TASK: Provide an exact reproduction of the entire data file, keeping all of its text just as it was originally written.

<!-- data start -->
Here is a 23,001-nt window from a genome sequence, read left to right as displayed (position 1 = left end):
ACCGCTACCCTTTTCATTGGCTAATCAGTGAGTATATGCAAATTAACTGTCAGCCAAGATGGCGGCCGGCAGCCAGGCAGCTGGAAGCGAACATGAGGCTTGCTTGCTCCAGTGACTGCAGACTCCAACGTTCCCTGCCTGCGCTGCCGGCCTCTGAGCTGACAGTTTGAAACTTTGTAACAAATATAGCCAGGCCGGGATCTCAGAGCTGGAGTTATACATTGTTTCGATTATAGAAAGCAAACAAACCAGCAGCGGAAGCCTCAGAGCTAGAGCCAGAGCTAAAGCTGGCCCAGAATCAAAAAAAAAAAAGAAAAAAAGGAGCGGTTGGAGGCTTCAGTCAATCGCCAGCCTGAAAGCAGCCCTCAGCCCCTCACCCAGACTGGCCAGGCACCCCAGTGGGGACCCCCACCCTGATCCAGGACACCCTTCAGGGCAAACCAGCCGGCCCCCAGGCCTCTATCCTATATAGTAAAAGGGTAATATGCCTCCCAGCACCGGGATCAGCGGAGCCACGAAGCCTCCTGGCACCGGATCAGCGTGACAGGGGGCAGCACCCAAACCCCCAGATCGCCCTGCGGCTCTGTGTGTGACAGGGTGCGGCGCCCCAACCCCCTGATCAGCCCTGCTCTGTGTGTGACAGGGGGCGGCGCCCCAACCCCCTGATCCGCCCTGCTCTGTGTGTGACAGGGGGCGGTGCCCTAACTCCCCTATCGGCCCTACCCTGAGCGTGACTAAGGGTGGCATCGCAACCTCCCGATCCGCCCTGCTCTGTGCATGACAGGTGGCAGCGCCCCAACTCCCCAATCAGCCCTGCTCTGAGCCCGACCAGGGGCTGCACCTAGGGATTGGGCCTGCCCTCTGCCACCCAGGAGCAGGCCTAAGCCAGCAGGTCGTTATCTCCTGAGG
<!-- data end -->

Here is a 23,001-nt window from a genome sequence, read left to right as displayed (position 1 = left end):
ACCGCTACCCTTTTCATTGGCTAATCAGTGAGTATATGCAAATTAACTGTCAGCCAAGATGGCGGCCGGCAGCCAGGCAGCTGGAAGCGAACATGAGGCTTGCTTGCTCCAGTGACTGCAGACTCCAACGTTCCCTGCCTGCGCTGCCGGCCTCTGAGCTGACAGTTTGAAACTTTGTAACAAATATAGCCAGGCCGGGATCTCAGAGCTGGAGTTATACATTGTTTCGATTATAGAAAGCAAACAAACCAGCAGCGGAAGCCTCAGAGCTAGAGCCAGAGCTAAAGCTGGCCCAGAATCAAAAAAAAAAAAGAAAAAAAGGAGCGGTTGGAGGCTTCAGTCAATCGCCAGCCTGAAAGCAGCCCTCAGCCCCTCACCCAGACTGGCCAGGCACCCCAGTGGGGACCCCCACCCTGATCCAGGACACCCTTCAGGGCAAACCAGCCGGCCCCCAGGCCTCTATCCTATATAGTAAAAGGGTAATATGCCTCCCAGCACCGGGATCAGCGGAGCCACGAAGCCTCCTGGCACCGGATCAGCGTGACAGGGGGCAGCACCCAAACCCCCAGATCGCCCTGCGGCTCTGTGTGTGACAGGGTGCGGCGCCCCAACCCCCTGATCAGCCCTGCTCTGTGTGTGACAGGGGGCGGCGCCCCAACCCCCTGATCCGCCCTGCTCTGTGTGTGACAGGGGGCGGTGCCCTAACTCCCCTATCGGCCCTACCCTGAGCGTGACTAAGGGTGGCATCGCAACCTCCCGATCCGCCCTGCTCTGTGCATGACAGGTGGCAGCGCCCCAACTCCCCAATCAGCCCTGCTCTGAGCCCGACCAGGGGCTGCACCTAGGGATTGGGCCTGCCCTCTGCCACCCAGGAGCAGGCCTAAGCCAGCAGGTCGTTATCTCCTGAGG